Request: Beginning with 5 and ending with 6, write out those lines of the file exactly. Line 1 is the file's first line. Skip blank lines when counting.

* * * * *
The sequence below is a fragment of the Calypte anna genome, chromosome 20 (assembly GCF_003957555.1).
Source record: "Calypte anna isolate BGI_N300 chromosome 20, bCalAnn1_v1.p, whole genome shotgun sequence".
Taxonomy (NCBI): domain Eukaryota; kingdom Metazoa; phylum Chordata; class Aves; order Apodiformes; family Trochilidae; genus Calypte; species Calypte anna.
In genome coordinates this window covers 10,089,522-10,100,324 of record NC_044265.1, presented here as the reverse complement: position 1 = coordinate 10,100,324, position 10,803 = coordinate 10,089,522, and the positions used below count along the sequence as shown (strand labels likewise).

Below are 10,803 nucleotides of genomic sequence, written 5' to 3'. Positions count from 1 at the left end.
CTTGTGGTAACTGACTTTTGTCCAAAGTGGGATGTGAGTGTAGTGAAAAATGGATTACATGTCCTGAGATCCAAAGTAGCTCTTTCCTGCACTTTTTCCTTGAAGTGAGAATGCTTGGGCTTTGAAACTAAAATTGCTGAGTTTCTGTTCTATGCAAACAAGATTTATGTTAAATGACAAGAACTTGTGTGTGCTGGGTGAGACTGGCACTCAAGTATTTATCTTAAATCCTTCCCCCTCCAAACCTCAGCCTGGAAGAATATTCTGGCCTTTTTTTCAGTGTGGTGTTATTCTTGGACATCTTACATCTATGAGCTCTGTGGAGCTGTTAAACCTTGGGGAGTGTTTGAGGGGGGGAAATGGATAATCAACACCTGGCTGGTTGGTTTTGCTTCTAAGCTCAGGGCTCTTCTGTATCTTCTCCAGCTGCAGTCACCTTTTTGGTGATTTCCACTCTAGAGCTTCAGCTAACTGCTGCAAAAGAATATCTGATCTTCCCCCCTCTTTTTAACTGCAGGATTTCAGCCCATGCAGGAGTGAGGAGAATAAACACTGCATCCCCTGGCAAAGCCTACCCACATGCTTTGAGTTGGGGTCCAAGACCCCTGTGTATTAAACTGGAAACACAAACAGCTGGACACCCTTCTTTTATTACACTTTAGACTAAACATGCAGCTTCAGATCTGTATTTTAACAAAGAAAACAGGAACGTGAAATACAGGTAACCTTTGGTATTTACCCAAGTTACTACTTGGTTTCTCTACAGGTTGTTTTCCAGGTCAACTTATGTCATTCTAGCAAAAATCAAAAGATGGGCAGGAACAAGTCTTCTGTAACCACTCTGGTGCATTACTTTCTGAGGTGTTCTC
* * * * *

Below are 10,803 nucleotides of genomic sequence, written 5' to 3'. Positions count from 1 at the left end.
CTTGTGGTAACTGACTTTTGTCCAAAGTGGGATGTGAGTGTAGTGAAAAATGGATTACATGTCCTGAGATCCAAAGTAGCTCTTTCCTGCACTTTTTCCTTGAAGTGAGAATGCTTGGGCTTTGAAACTAAAATTGCTGAGTTTCTGTTCTATGCAAACAAGATTTATGTTAAATGACAAGAACTTGTGTGTGCTGGGTGAGACTGGCACTCAAGTATTTATCTTAAATCCTTCCCCCTCCAAACCTCAGCCTGGAAGAATATTCTGGCCTTTTTTTCAGTGTGGTGTTATTCTTGGACATCTTACATCTATGAGCTCTGTGGAGCTGTTAAACCTTGGGGAGTGTTTGAGGGGGGGAAATGGATAATCAACACCTGGCTGGTTGGTTTTGCTTCTAAGCTCAGGGCTCTTCTGTATCTTCTCCAGCTGCAGTCACCTTTTTGGTGATTTCCACTCTAGAGCTTCAGCTAACTGCTGCAAAAGAATATCTGATCTTCCCCCCTCTTTTTAACTGCAGGATTTCAGCCCATGCAGGAGTGAGGAGAATAAACACTGCATCCCCTGGCAAAGCCTACCCACATGCTTTGAGTTGGGGTCCAAGACCCCTGTGTATTAAACTGGAAACACAAACAGCTGGACACCCTTCTTTTATTACACTTTAGACTAAACATGCAGCTTCAGATCTGTATTTTAACAAAGAAAACAGGAACGTGAAATACAGGTAACCTTTGGTATTTACCCAAGTTACTACTTGGTTTCTCTACAGGTTGTTTTCCAGGTCAACTTATGTCATTCTAGCAAAAATCAAAAGATGGGCAGGAACAAGTCTTCTGTAACCACTCTGGTGCATTACTTTCTGAGGTGTTCTC